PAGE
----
How do you raise a child to believe in freedom?
This question is in effect asking “How do I mould and shape my child into a person who believes that individuals should be free from unwanted moulding and shaping by others?”
What do you mean by non-coercive? What is the difference between coercion and non-coercion?
Non-coercive = embracing others exactly the way they are, and they can change if they want to and they don’t have to. Coercive = trying to control, fix or change others against their will.
Equal relationships with our children?! How are parents and children are equals?!
Children are no less creative and rational than adults, whether or not they yet have the explicit language in which to express themselves.
What is wrong with loving limits for children?
Adding “loving” to “limits” does not make the limits non-coercive, it just adds confusing mixed messages to the coercion. The parents are coercing the child while acting as though that is not what they are doing. They are pretending that they are not responsible for the distress they are in fact causing.
If you are not coercing your child, what do you do instead of coercion?
This question is like a coercively controlling husband asking: “If you are not coercing your wife, what do you do instead of coercion?” A paternalistic husband who controls his wife out of the best of intentions because he honestly believes that it is for her own good, could ask the same question.
Surely children need to learn to deal with restrictions to prepare them for life in society?
How do you distinguish between restrictions on our behaviour that are good for us and those that aren’t? The restrictions on our behaviour that are good for us are ones we agree with. And when we agree with them, they are not restrictions on our behaviour anyway.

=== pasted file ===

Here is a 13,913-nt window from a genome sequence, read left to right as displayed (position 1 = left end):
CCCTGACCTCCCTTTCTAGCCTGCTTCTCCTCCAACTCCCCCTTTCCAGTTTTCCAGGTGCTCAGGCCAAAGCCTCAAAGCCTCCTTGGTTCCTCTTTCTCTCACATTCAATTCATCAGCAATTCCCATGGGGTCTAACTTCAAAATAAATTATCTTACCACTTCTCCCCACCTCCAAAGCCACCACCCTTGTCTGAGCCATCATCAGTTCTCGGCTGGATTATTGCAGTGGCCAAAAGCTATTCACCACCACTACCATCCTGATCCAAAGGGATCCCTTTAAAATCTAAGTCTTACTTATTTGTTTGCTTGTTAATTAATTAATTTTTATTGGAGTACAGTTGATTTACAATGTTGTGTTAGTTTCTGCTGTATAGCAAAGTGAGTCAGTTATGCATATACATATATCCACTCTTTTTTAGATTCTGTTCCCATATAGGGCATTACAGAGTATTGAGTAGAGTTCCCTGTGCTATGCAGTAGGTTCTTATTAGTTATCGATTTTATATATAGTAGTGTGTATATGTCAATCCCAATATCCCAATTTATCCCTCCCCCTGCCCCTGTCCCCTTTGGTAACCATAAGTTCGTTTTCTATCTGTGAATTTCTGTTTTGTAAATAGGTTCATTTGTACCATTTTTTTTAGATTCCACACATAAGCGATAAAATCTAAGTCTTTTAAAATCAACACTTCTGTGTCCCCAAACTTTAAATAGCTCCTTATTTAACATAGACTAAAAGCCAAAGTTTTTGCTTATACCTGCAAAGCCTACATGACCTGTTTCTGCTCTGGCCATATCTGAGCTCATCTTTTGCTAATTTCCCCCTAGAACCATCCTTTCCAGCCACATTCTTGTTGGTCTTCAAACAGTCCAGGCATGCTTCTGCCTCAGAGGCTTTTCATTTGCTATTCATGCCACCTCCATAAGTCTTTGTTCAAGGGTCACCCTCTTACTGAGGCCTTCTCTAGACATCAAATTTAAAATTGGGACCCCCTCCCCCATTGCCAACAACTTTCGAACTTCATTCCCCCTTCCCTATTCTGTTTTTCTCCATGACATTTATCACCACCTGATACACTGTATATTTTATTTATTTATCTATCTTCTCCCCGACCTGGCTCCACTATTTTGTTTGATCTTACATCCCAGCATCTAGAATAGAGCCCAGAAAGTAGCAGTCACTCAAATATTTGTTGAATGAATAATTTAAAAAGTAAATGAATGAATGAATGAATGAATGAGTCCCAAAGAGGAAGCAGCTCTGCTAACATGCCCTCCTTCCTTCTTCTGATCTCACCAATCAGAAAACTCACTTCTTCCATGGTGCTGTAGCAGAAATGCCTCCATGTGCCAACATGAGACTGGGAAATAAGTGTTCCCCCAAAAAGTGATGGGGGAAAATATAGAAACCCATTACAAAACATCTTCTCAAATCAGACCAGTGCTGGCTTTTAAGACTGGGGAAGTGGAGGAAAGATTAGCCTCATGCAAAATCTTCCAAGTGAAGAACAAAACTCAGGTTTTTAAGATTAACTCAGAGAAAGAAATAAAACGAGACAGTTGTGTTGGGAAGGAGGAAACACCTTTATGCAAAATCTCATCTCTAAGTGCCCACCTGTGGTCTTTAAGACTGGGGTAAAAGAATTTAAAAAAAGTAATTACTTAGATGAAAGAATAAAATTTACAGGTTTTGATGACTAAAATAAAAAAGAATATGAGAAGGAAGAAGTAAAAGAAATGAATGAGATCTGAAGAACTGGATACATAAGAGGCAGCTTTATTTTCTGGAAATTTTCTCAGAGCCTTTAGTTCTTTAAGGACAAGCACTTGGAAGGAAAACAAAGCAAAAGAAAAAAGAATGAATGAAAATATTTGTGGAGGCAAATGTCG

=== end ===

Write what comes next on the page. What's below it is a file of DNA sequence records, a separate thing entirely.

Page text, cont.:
How is the word ‘parenting’ not taking children seriously?
Why is it that there is a word “parenting” but no word “childing”? Because in our culture, children are not taken seriously. Words like “parenting” embody the idea of hierarchical, top-down paternalistic/authoritarian parent-child relationships in which the parent is actively doing to the child and the child is passively done to. The parent is actively moulding and shaping the child from above.
Which parenting style is Taking Children Seriously? Authoritarian, authoritative, permissive, or uninvolved?
Taking Children Seriously is not permissive, uninvolved, authoritarian or authoritative. Those approaches coerce children instead of taking them seriously as full people whose lives are their own.
What do you mean by ‘paternalism’?
Paternalism is the idea that certain people or groups need to be controlled (in a benevolent fatherly way) for their own good.
What is Taking Children Seriously?
Taking Children Seriously is a new VIEW of children – a non-paternalistic view: like other groups of human beings, children are people, not pets, prisoners or property. Full people whose lives are their own, not a different kind of person – full, equal humans who should no more be coerced and manipulated and moulded and shaped by others than we adults should be.
Taking Children Seriously: a new view of children
Taking Children Seriously is a new VIEW of children – a non-paternalistic view: children do not actually need to be controlled for their own good. An Oxford Karl Popper Society talk.
How would you like it?
Imagine if your husband denied you dinner because you had not yet completed the chores he had decided you must do before dinner…
Criticism of the UN Convention on the Rights of the Child
How to talk so your kids will be manipulated
Many parenting books advocate manipulating children using dishonest language evading responsibility for the coercion the parent is engaging in
Autonomous learning, autonomous life
This 1989 workshop advocated taking children seriously, not just ‘autonomous learning’.